Italian anti-terrorist police in Milan are investigating whether six attacks on Muslim targets in northern Italy over the past five months are linked - a concern expressed by the country's main Muslim representatives.
Italian Muslims have condemned a twin bomb attack against a mosque in the northern industrial city of Brescia on Wednesday night.
"With this serious act, we find ourselves facing a worrying escalation in the aggressive strategies against Islamic places of worship in Italy" Hamza Piccardo, secretary general of the Union of Communities and Islamic Organizations in Italy (UCOII) said.
Two explosive devices detonated at 9:45 pm near the main mosque in Brescia which is frequented by the many Muslim immigrants who work in the city.
No injuries were reported.
Earlier this month a petrol bomb was hurled at the car of an imam at a mosque near Milan. No-one was injured in the attack which was denounced by the Muslim community as a hate-crime against followers of their religion.
On Thursday the Internet site Islam-Online.it urged Italian Muslims "not to respond to any provocation" and to "organise the surveillance and to exert pressure on the police so that they guarantee us the safe operation of our centres of aggregation, as well as cultural and religious formation".
Another incident was on 7 August when two petrol bombs were hurled at an Islamic centre in Segrate near Milan. No one was injured in the attack but a car owned by a prayer leader and part of the building housing the centre were damaged.
"We're living in a climate of hate which has been unleashed by continuous claims that mosques are the dens of terrorists", Segrate's chief iman, Ali Abu Shweima said referring to the attack.
The first incident this year involving a Muslim target occurred on 15 April when several petrol bombs were thrown at the Milan office of the British-based Islamic Relief charity.
"Fighting Christian Front?"
It is also the only attack to date for which someone has claimed responsibility with authorities receiving a telephone from a man claiming to represent a previously unknown "Fighting Christian Front".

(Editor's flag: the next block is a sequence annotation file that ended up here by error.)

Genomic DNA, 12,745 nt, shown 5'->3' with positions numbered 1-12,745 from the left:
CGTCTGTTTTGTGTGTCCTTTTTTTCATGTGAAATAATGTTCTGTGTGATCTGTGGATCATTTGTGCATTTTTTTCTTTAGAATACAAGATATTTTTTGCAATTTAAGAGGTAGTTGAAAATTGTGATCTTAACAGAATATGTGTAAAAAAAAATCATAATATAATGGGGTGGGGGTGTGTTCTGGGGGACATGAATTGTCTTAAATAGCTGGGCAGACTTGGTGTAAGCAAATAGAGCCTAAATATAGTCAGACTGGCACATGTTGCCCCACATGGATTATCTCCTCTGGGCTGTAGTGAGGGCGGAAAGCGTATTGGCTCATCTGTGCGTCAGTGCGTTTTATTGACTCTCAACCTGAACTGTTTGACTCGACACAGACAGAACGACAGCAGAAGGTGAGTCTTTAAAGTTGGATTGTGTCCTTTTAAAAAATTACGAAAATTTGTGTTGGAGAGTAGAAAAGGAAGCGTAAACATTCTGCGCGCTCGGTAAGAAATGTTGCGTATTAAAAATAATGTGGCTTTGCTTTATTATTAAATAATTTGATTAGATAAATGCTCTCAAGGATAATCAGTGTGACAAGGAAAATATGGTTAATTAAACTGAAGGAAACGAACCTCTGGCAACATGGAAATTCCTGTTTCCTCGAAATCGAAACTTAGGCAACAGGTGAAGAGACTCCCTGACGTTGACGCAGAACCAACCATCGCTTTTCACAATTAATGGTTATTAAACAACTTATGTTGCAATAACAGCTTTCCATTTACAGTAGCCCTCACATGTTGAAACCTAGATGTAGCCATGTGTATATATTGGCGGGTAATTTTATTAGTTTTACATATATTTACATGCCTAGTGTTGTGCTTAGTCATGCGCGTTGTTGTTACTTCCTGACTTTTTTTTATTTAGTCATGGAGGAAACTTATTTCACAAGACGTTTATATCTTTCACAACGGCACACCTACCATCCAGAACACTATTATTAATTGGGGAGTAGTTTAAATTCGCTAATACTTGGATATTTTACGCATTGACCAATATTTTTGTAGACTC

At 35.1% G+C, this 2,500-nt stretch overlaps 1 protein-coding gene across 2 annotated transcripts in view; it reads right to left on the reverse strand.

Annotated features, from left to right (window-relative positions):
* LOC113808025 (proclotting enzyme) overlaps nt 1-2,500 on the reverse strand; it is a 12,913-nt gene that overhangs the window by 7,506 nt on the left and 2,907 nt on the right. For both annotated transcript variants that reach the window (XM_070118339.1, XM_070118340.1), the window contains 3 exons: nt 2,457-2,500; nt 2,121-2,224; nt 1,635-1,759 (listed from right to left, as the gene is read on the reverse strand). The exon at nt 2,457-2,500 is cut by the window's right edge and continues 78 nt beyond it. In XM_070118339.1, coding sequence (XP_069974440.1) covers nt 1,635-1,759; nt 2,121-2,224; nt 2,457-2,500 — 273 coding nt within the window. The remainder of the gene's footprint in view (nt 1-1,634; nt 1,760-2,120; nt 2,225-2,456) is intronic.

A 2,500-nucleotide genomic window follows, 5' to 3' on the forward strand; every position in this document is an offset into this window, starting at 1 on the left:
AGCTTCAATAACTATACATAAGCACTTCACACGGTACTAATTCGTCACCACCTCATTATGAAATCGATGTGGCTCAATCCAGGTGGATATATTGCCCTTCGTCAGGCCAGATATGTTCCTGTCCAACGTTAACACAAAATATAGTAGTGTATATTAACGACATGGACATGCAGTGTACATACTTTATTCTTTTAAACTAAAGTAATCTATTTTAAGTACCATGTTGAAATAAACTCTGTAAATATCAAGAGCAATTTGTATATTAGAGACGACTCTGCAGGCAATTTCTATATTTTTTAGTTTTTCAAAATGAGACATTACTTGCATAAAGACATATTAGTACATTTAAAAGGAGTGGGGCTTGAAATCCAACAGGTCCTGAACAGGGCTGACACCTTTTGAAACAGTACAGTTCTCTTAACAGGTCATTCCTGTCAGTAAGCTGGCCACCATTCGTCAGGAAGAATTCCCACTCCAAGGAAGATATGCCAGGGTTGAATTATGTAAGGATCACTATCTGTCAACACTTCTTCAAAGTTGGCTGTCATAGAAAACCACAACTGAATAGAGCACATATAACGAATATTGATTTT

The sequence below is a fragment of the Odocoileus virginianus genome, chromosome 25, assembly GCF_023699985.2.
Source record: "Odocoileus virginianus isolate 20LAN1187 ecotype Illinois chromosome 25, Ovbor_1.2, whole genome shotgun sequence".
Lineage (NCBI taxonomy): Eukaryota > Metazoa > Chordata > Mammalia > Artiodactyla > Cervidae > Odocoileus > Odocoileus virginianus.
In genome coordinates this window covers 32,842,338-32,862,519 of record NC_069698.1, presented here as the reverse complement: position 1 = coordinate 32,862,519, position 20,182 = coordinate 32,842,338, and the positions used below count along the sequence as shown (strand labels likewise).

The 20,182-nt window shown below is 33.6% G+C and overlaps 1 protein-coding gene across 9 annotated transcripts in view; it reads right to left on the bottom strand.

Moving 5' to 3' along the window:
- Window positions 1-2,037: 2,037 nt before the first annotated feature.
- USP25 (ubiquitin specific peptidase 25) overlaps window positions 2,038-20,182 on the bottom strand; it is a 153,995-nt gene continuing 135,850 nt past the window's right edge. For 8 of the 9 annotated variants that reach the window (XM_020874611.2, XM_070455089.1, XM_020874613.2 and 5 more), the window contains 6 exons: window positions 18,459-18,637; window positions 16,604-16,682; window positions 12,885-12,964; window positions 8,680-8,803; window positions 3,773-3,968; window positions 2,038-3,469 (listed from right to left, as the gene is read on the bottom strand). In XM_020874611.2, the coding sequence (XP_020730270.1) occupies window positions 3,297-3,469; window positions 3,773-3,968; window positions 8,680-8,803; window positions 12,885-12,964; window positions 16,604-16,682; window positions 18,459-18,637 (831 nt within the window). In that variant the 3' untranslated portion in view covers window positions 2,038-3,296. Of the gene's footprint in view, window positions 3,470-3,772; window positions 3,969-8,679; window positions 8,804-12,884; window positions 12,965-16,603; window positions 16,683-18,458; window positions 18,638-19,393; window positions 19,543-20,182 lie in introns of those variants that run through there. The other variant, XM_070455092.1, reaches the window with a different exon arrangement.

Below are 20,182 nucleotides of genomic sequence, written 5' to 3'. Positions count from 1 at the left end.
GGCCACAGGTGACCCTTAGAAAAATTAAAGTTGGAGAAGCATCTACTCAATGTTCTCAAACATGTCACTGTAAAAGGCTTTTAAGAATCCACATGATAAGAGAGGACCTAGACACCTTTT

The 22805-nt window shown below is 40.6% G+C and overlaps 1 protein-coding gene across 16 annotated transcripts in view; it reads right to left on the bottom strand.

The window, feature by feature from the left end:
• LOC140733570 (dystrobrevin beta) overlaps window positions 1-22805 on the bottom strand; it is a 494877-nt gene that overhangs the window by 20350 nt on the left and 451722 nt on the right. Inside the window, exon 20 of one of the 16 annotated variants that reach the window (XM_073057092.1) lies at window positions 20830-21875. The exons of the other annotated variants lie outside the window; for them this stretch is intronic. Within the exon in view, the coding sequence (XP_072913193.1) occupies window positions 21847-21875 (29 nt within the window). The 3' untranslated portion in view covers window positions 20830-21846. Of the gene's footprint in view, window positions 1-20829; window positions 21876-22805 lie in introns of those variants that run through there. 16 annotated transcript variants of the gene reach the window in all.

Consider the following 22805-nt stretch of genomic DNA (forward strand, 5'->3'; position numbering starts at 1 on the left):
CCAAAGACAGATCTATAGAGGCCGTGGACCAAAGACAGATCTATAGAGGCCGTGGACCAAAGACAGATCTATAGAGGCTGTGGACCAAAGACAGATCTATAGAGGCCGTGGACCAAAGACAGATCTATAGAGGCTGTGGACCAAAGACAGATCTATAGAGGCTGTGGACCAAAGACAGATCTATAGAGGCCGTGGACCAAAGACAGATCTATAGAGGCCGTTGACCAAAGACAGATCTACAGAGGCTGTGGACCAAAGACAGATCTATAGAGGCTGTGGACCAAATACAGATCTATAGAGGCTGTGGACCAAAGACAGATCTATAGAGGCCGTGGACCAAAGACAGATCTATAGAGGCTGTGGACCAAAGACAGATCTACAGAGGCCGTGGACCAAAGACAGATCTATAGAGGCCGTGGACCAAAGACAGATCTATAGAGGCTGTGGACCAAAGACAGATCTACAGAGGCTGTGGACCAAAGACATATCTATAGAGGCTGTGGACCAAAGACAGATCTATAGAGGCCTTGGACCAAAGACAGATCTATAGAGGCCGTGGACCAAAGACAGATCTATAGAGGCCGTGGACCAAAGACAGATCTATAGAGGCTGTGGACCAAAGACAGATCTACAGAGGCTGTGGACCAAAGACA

The man who did not identify himself said that an "Christian tribunal" had "sentenced to death" the centre's director, Paolo Gonzaga. No-one was injured in the attack.
Several weeks before the attack, Gonzaga and his group had organised a series of debates in Milan and in the northern towns of Bologna and Sassuolo in which several foreign based Islamic television preachers were invited to make speeches.
On 3 May petrol bombs were again used in an attack on the offices of an organisation mainly representing Italian converts to Islam, the Italian Islamic religious Community (COREIS) in Milan.
"It is the first serious attack against us. Until then we had never received threats or any sort of intimidation", COREIS deputy president, Yahya Pallavicini, said.
On 10 August two petrol bombs exploded at another Islamic centre this time in Abbiategrasso near Milan. As in the other attacks nobody was injured but the building housing the centre was damaged.
Officials at the centre said a similar attack, previously unreported had taken place on 20 July.
The attacks in 2007 mark a sharp increase compared to previous years. In 2006 the only reported strike against a Muslim target was an act of vandalism on a construction site for a mosque near Siena.
Islamic officials and clerics say the upsurge in attacks has been accompanied by an increase in threats made against Muslims.
"We've handed over to the police all the letters we received full of insults and threats. Most of them were sent to us in the last few months. Some of them contained death threats" Shweima said.
"Not to mention all the vulgar graffiti we are forced to wipe off the walls of our centres every month" he added.